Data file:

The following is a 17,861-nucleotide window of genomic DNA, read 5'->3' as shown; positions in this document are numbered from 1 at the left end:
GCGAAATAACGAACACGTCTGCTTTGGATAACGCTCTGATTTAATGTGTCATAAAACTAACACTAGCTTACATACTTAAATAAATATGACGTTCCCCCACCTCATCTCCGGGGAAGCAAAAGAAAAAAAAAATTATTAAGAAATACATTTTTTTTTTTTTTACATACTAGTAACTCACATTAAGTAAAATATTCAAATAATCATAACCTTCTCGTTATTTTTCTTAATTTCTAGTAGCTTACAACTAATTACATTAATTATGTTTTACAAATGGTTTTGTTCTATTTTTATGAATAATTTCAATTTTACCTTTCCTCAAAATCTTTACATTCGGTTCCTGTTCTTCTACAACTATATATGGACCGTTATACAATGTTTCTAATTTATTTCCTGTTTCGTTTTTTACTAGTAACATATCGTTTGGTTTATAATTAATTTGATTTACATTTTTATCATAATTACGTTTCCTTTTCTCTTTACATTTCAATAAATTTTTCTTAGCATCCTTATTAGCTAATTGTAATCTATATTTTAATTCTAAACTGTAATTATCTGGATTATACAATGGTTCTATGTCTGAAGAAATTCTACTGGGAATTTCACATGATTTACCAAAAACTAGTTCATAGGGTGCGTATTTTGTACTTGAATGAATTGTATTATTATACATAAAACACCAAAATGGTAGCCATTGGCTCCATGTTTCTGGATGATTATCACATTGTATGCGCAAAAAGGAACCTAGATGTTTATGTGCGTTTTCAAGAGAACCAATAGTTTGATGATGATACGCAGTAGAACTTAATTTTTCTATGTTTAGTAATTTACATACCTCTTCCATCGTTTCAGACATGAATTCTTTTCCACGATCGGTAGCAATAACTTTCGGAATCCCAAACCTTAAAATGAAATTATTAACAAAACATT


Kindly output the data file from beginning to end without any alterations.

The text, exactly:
The following is a 17,861-nucleotide window of genomic DNA, read 5'->3' as shown; positions in this document are numbered from 1 at the left end:
GCGAAATAACGAACACGTCTGCTTTGGATAACGCTCTGATTTAATGTGTCATAAAACTAACACTAGCTTACATACTTAAATAAATATGACGTTCCCCCACCTCATCTCCGGGGAAGCAAAAGAAAAAAAAAATTATTAAGAAATACATTTTTTTTTTTTTTACATACTAGTAACTCACATTAAGTAAAATATTCAAATAATCATAACCTTCTCGTTATTTTTCTTAATTTCTAGTAGCTTACAACTAATTACATTAATTATGTTTTACAAATGGTTTTGTTCTATTTTTATGAATAATTTCAATTTTACCTTTCCTCAAAATCTTTACATTCGGTTCCTGTTCTTCTACAACTATATATGGACCGTTATACAATGTTTCTAATTTATTTCCTGTTTCGTTTTTTACTAGTAACATATCGTTTGGTTTATAATTAATTTGATTTACATTTTTATCATAATTACGTTTCCTTTTCTCTTTACATTTCAATAAATTTTTCTTAGCATCCTTATTAGCTAATTGTAATCTATATTTTAATTCTAAACTGTAATTATCTGGATTATACAATGGTTCTATGTCTGAAGAAATTCTACTGGGAATTTCACATGATTTACCAAAAACTAGTTCATAGGGTGCGTATTTTGTACTTGAATGAATTGTATTATTATACATAAAACACCAAAATGGTAGCCATTGGCTCCATGTTTCTGGATGATTATCACATTGTATGCGCAAAAAGGAACCTAGATGTTTATGTGCGTTTTCAAGAGAACCAATAGTTTGATGATGATACGCAGTAGAACTTAATTTTTCTATGTTTAGTAATTTACATACCTCTTCCATCGTTTCAGACATGAATTCTTTTCCACGATCGGTAGCAATAACTTTCGGAATCCCAAACCTTAAAATGAAATTATTAACAAAACATT